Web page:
The attention paid in the ‘Living City’ exhibition to the more intangible qualities of architectural experience (like movement, sound, leisure, and consumption), rather than to built form, highlighted a key theme in Archigram's work. The group's visual presence was overwhelming, with buildings of the future depicted as giant, moving machines, as in two of its best-known projects from 1964: Peter Cook's Plug-in City and Ron Herron's Walking City, the former comprising a substructure supporting the perpetual movement of interchangeable parts; the latter a city-machine rolling across the landscape on telescopic legs. At the same time Archigram's literary expressions—accompanied by an increasingly ethereal style of drawing from the mid- to late 1960s—demanded the ‘disappearance’ of architecture into discrete servicing networks that occupants would barely notice.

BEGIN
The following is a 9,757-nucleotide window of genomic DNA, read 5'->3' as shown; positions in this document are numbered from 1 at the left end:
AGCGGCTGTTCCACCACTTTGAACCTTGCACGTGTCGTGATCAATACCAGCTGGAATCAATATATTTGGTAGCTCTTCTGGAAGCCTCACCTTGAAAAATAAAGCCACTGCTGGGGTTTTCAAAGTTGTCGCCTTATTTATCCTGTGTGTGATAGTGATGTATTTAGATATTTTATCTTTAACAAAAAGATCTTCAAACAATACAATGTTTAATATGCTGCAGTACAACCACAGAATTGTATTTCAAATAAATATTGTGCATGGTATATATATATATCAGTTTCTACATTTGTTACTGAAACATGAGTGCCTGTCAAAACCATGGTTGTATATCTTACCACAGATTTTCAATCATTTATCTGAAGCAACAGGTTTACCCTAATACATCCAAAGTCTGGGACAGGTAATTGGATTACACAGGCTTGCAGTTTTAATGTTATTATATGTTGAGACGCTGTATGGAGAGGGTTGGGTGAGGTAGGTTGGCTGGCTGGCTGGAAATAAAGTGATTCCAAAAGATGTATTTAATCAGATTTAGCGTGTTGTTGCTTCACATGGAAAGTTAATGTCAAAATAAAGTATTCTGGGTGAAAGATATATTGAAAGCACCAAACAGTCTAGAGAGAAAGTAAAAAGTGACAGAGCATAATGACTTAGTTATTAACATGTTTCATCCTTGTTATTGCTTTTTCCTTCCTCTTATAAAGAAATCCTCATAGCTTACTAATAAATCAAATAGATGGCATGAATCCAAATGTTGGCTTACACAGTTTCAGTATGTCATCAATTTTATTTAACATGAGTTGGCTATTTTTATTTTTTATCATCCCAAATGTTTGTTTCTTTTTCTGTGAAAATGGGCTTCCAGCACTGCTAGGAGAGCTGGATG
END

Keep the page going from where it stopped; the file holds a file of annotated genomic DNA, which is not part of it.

Architecture, as Archigram's members argued (in a film for the BBC in 1966 as well as in their magazine and teaching), would soon evolve from its traditional hard and fixed form. In the future buildings would be temporary, industrially produced, interchangeable, and even disposable. This was a philosophy of architecture adapted by Archigram from the American inventor Richard Buckminster Fuller, known for popularizing the geodesic dome and other alternatives to conventional architecture. In such projects as Webb's Rent-a-Wall (1966), and in the Control and Choice presented by Cook, Herron, Chalk, and their assistants at the Paris biennale in 1967, Archigram proposed that the walls of conventional buildings would be replaced by climatic control systems, sounds, and images. This would afford a convenience, freedom, and inventiveness previously unknown in architecture. Had it been built, Archigram's Monte Carlo proposal would have tested this idea, since it offered no more than a subterranean dome containing the equipment for a variety of entertainments—there being no obvious building. The implication was that decision-making would devolve from architects to occupants, and that the spaces in which people lived would be organized less by fixed buildings and more by media, as was also then being argued by the Canadian philosopher Marshall McLuhan. In its proposals Archigram drew on a diffuse range of ideas about the nature of freedom arising from youth empowerment, class mobility, consumerism, and an exploration of art as a lived medium—rather than as the creation of singular works of art like paintings and buildings.